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Old 06-08-2012, 10:06 AM   #1
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The new Boxster - the triumph of technology over skill?

Yes, the new Boxster is both an incredible value for the money and a show-case for modern technology. Pedro, of Pedro's Board, notes that in testing he has found the automatic to be faster than the standard on track; not surprisingly, virtually all versions that have been made available for testing have also been automatics.

I have little doubt that a modern automatic can be made to shift faster than any human can shift a standard transmission. I also have no doubt that it can also be made to downshift more smoothly and quickly. In the same vein, I have little doubt that within the next 20 years we will see cars with computer programs that will not only allow them to steer and brake without human imput (simple verions are already being tested), but that especially on circuits with pre-determined and programmed corners, they will be able to do so faster and more consistently than a comparable care using human control.

Am I the only one who sees this a retrograde step (or steps) for the driver who takes pride in developing his skill. Who enjoys a perfectly (or more realistically, close to perfectly) executed double-clutch downshift? So what if a computer can do the same better - what pirde is there in that? Who wants a car that can be driven more quickly by an unskilled driver using computer controls, than one driven less quickly by a highly skilled driver using considerable skill? The unskilled driver, that's who!

The music industry has changed so that it is no longer necessary for singers to be able to even carry a tune. Autotune programs allow terrible singers to maintain (or at least, to appear to maintain) perfect pitch, even during 'live' performances. The result are labels eager to sign untalented artists who suit the image - the only important thing - that they want their artists to convey. Is there anyone else here who hates the dillution of talent that has been brought about by this modern technology?

I will continue to muddle my way through, driving a car with a standard transmission, no traction control and care less if my times are beaten by some unskilled 'driver' who can only perform with computer-aided shifting and traction.
To me, that is the essence of a 'sprots car'. It rewards those who make the effort to hone their driving skills.

Brad

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Old 06-08-2012, 10:38 AM   #2
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It's a valid argument but I don't see a lot of guys still running these cars:
http://www.vanderbiltcupraces.com/black_beast

My great grandfather was a Studebaker dealer from 1911-1925 and also a race promoter in those days. It was the beginning years of motor racing and required a great deal of skill and courage. If you got it wrong, you were killed.

I have appreciation for both driver skill and marvelous technology. My current car has no nanny controls other than ABS and a rev limiter which purists still consider a technology crutch. I enjoy the freedom and simplicity of these cars buy my next one just might have to be PDK. It really is that good. YMMV
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Old 06-08-2012, 10:44 AM   #3
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Brad - I am with you brother! I posted a similar statement in this thread: http://986forum.com/forums/general-discussions/35816-picked-up-987-week.html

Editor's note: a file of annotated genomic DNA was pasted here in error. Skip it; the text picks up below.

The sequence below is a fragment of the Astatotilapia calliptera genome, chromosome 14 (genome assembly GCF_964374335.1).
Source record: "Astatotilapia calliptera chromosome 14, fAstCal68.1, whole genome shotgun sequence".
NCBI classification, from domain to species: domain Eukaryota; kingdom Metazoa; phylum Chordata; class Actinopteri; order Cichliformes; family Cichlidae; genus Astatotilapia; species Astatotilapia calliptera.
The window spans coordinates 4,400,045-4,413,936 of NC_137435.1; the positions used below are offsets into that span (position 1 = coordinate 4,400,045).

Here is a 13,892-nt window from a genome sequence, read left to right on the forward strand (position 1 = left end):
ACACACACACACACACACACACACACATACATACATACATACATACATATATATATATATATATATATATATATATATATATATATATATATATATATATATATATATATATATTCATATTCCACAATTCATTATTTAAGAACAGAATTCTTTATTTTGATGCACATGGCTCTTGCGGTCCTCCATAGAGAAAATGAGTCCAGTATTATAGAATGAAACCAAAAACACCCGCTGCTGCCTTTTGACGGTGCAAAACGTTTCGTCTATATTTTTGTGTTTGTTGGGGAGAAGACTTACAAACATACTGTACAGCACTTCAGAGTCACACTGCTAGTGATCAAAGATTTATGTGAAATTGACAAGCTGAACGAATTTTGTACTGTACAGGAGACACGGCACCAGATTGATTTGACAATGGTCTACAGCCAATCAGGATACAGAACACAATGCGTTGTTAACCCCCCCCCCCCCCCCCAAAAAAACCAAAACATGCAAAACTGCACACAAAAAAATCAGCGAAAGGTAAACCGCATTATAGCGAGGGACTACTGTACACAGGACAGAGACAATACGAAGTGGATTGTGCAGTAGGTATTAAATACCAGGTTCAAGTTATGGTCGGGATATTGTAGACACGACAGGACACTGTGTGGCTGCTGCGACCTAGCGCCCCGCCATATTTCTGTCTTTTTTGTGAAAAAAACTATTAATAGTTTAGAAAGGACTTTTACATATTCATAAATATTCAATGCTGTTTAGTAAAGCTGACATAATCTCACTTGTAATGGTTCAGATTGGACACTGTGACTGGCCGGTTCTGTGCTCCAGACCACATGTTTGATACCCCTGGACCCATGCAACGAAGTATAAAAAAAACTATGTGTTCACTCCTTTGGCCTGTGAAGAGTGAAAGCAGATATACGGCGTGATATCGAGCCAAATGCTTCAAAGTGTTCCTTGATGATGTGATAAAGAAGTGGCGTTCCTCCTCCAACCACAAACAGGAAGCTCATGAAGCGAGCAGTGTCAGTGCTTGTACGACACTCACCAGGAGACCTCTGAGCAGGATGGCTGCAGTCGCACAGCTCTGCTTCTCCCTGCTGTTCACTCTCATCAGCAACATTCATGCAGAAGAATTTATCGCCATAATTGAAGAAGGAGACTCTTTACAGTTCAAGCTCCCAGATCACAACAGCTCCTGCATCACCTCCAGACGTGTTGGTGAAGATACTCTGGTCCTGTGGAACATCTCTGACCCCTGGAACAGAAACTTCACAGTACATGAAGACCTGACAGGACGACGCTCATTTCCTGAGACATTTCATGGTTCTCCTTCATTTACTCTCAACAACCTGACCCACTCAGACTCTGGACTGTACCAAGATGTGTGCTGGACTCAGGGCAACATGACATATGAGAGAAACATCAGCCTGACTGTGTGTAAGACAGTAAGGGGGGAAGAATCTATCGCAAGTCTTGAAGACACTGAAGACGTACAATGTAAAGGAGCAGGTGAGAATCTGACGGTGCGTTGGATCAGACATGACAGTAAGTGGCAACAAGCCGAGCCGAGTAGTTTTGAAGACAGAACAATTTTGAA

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Old 06-08-2012, 10:45 AM   #4
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The future will have SkyNet… You won’t have to drive. No more Truck Drivers, big loads will be going down the road by themselves. You will jump into your Porsche and tell it (vocally) your destination and away you go. Cars will communicate with each other over Radio Frequency links, and to the SkyNet, providing important positioning and speed data to each other. No more traffic jams. People can text to their hearts content, or take a nap (that’s what I will be doing), and not have to worry about a thing.
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Old 06-08-2012, 10:49 AM   #5
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Quote:
Originally Posted by southernstar View Post
In the same vein, I have little doubt that within the next 20 years we will see cars with computer programs that will not only allow them to steer and brake without human imput (simple verions are already being tested), but that especially on circuits with pre-determined and programmed corners, they will be able to do so faster and more consistently than a comparable care using human control.

Brad
Not so simple versions have been tested extensively. Google has logged a couple hundred thousand miles on public roads with cars that had a person in the drivers seat but provided no input at all.
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Old 06-08-2012, 10:54 AM   #6
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I got a wrench to throw into the works!

The next time you, or your wife/kids, fly commercial... do you want them flying in a plane with simple controls from a 1940s Cub? Or the automation of a modern aircraft?

But really, it's all about the tools. We should be able to choose what tools we want and what we don't want. From what I've been reading in the current Porsche rags, the hardcore racing heritage Porsche drivers don't mind the modern electronics in Porsches, just as long as it's an option and they can opt-out.
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Old 06-08-2012, 11:09 AM   #7
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The next time you, or your wife/kids, fly commercial... do you want them flying in a plane with simple controls from a 1940s Cub? Or the automation of a modern aircraft?
I was flying in an Avro Lancaster 2 years ago, and I had a chance to chat with the pilot who is a commercial pilot for Air Canada.